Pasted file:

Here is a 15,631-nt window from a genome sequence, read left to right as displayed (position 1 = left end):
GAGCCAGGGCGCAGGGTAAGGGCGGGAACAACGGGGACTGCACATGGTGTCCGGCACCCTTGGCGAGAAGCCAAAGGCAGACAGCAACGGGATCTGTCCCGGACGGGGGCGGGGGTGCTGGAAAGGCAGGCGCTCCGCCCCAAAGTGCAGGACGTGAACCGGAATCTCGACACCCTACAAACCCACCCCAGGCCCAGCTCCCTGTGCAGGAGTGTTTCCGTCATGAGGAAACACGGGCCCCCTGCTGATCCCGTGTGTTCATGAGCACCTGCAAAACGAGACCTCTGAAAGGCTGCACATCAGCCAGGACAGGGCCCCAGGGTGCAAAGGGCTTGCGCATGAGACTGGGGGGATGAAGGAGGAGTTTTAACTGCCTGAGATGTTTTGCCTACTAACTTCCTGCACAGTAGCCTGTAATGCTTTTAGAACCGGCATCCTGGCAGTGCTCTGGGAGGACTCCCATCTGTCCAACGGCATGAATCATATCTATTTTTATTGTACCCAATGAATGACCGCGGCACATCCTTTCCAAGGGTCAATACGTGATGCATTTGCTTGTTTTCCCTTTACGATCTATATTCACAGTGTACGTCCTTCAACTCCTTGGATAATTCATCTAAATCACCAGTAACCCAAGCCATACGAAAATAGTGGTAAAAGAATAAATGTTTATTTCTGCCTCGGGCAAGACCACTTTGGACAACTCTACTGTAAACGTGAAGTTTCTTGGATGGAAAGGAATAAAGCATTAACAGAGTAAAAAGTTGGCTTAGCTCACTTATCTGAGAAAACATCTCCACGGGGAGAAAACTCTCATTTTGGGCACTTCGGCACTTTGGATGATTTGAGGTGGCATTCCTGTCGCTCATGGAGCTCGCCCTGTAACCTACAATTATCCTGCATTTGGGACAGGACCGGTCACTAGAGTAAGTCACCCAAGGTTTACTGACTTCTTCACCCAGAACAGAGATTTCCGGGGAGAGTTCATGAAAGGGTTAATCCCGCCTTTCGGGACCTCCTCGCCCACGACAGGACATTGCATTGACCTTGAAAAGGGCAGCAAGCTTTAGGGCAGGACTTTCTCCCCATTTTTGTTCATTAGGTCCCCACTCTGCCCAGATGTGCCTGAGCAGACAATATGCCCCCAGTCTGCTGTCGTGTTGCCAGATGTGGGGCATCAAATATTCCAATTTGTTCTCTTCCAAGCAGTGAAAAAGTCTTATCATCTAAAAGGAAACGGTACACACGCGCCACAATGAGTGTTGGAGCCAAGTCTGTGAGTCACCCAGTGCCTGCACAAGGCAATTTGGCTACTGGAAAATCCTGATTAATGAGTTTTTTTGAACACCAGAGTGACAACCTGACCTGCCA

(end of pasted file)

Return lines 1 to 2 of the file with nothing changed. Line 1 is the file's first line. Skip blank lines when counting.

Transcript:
Here is a 15,631-nt window from a genome sequence, read left to right as displayed (position 1 = left end):
GAGCCAGGGCGCAGGGTAAGGGCGGGAACAACGGGGACTGCACATGGTGTCCGGCACCCTTGGCGAGAAGCCAAAGGCAGACAGCAACGGGATCTGTCCCGGACGGGGGCGGGGGTGCTGGAAAGGCAGGCGCTCCGCCCCAAAGTGCAGGACGTGAACCGGAATCTCGACACCCTACAAACCCACCCCAGGCCCAGCTCCCTGTGCAGGAGTGTTTCCGTCATGAGGAAACACGGGCCCCCTGCTGATCCCGTGTGTTCATGAGCACCTGCAAAACGAGACCTCTGAAAGGCTGCACATCAGCCAGGACAGGGCCCCAGGGTGCAAAGGGCTTGCGCATGAGACTGGGGGGATGAAGGAGGAGTTTTAACTGCCTGAGATGTTTTGCCTACTAACTTCCTGCACAGTAGCCTGTAATGCTTTTAGAACCGGCATCCTGGCAGTGCTCTGGGAGGACTCCCATCTGTCCAACGGCATGAATCATATCTATTTTTATTGTACCCAATGAATGACCGCGGCACATCCTTTCCAAGGGTCAATACGTGATGCATTTGCTTGTTTTCCCTTTACGATCTATATTCACAGTGTACGTCCTTCAACTCCTTGGATAATTCATCTAAATCACCAGTAACCCAAGCCATACGAAAATAGTGGTAAAAGAATAAATGTTTATTTCTGCCTCGGGCAAGACCACTTTGGACAACTCTACTGTAAACGTGAAGTTTCTTGGATGGAAAGGAATAAAGCATTAACAGAGTAAAAAGTTGGCTTAGCTCACTTATCTGAGAAAACATCTCCACGGGGAGAAAACTCTCATTTTGGGCACTTCGGCACTTTGGATGATTTGAGGTGGCATTCCTGTCGCTCATGGAGCTCGCCCTGTAACCTACAATTATCCTGCATTTGGGACAGGACCGGTCACTAGAGTAAGTCACCCAAGGTTTACTGACTTCTTCACCCAGAACAGAGATTTCCGGGGAGAGTTCATGAAAGGGTTAATCCCGCCTTTCGGGACCTCCTCGCCCACGACAGGACATTGCATTGACCTTGAAAAGGGCAGCAAGCTTTAGGGCAGGACTTTCTCCCCATTTTTGTTCATTAGGTCCCCACTCTGCCCAGATGTGCCTGAGCAGACAATATGCCCCCAGTCTGCTGTCGTGTTGCCAGATGTGGGGCATCAAATATTCCAATTTGTTCTCTTCCAAGCAGTGAAAAAGTCTTATCATCTAAAAGGAAACGGTACACACGCGCCACAATGAGTGTTGGAGCCAAGTCTGTGAGTCACCCAGTGCCTGCACAAGGCAATTTGGCTACTGGAAAATCCTGATTAATGAGTTTTTTTGAACACCAGAGTGACAACCTGACCTGCCA